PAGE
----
Trigger points are specific “knots” that develop in parts of the body, which are a source of hyperirritability in a muscle or its fascia. These “knots” are known to cause a local twitch response or autonomic phenomena that people commonly call a spasm.  Understandably these “knots” or points are very tender, prevent full lengthening of muscles, weakens muscles, and has a referral pain pattern.  Releasing these trigger points helps to reestablish proper movement patterns and pain free movement, which ultimately, can lead to enhanced physical performance and function.


Where Do These Problems Come From?

Myofascial restrictions arise from a variety of pathologies including trauma, inflammation, post-surgically, and after immobilization.  Our tissues become immobilized in a variety ways including direct trauma, muscle guarding, pain, and habitual movement patterns whether work or sports related. Poor posture such as head forward, rounded shoulders, increased pelvic tilt and spinal curves from scoliosis and leg length differences are another cause of tissue immobilization. Additionally strains from over-exercising, tendonitis/osis, metabolic factors, and issues with other organ systems are considered contributing factors. Restricted motion due to adhesions between muscle layers and areas of muscle tightness can have many negative physiological effects on the body. These negative physiological effects include muscle atrophy from disuse, degeneration of cartilage, binding of fascia, and impaired nutrition and blood supply to tissues.  Over time physical changes can appear in our body, including spur formation affecting bone structure. Muscles may become too weak to move through a full range of motion causing the capsule to tighten, restricting joint mobility.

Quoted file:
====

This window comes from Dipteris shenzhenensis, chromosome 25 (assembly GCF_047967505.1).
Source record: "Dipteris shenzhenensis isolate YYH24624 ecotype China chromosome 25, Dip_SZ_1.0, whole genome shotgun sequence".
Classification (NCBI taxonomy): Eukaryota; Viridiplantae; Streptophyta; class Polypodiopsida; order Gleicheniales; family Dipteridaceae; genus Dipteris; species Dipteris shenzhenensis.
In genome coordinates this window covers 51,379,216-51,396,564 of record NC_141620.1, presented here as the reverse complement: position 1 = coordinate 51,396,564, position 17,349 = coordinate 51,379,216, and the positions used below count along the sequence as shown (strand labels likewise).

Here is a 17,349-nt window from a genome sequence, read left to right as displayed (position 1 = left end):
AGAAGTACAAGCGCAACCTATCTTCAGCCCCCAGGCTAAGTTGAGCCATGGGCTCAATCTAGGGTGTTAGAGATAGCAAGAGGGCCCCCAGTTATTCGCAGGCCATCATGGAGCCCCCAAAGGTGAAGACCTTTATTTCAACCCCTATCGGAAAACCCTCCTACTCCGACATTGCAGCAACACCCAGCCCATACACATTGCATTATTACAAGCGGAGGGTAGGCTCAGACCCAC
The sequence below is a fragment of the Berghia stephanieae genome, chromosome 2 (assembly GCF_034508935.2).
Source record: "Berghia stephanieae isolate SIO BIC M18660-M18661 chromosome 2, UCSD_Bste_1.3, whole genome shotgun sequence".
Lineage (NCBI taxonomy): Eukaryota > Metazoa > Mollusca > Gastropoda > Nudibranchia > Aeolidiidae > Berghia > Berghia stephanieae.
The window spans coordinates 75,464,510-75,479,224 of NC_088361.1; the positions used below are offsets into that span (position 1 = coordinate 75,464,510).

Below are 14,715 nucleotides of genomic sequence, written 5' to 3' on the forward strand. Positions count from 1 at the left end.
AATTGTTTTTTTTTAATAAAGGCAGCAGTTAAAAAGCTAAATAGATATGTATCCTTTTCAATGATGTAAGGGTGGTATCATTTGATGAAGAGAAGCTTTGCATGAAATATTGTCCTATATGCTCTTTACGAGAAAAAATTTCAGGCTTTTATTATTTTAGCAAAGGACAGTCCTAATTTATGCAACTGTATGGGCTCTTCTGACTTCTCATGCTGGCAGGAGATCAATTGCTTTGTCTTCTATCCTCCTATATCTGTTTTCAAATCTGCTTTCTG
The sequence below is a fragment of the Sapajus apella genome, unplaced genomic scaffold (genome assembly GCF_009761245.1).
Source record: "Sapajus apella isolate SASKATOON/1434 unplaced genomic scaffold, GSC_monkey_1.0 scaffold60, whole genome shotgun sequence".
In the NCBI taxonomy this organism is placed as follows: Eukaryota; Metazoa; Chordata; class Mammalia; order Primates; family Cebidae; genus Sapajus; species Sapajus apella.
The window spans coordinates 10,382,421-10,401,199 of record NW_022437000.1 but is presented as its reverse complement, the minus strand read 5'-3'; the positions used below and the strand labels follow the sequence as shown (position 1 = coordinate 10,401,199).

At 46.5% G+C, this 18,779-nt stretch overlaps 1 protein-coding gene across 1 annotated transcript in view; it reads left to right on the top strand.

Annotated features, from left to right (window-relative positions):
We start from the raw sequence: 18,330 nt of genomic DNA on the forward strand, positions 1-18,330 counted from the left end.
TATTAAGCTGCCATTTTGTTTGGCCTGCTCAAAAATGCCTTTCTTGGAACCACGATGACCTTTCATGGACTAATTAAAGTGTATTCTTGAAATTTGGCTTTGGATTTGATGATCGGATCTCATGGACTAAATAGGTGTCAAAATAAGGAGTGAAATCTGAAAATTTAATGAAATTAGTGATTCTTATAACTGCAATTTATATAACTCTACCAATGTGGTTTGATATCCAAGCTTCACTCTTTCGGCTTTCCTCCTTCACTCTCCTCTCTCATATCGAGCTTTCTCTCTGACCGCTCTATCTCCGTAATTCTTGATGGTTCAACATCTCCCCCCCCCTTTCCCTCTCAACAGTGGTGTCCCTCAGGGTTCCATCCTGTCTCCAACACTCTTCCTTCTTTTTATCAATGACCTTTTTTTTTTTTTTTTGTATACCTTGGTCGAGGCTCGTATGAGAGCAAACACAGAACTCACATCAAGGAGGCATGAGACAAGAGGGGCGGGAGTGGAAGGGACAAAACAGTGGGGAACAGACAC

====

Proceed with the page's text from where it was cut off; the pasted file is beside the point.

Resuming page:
How Do I Do It??

The technique for foam rolling consists of applying moderate pressure to a muscle or muscle group using the foam roller and your bodyweight by rolling slowly back and forth.  When you find an area that is tight or painful, pause for several seconds and try to relax.  After 5-30 seconds you can feel the muscle releasing and the discomfort or pain should lessen. If an area is too painful to apply direct pressure, shift roller, and apply pressure on surrounding area and gradually work to loosen the entire area you are treating.


Does it Hurt?

Although it has many proven therapeutic benefits at times foam rolling may be uncomfortable or slightly painful.  The amount of pain that is typical is best equated it to the pain felt stretching.  When rolling on tight or sore muscles you may experience discomfort or pain. It can be uncomfortable but should not be unbearable.  When you are done you should feel better not worse. Don’t be too aggressive!


Are There Risks?

For safety always consult with your health care provider of choice before starting a new exercise regimen to determine if it is appropriate for you. Foam rolling may not be appropriate for all of us. Never roll directly over your joints or bones!  Avoid rolling the lower back area below the ribcage. Always use caution with your neck and support your neck and head with your hands when rolling your back.  It is advised not to foam roll if you have issues with congestive heart failure, skin diseases, organ failure or bleeding disorders.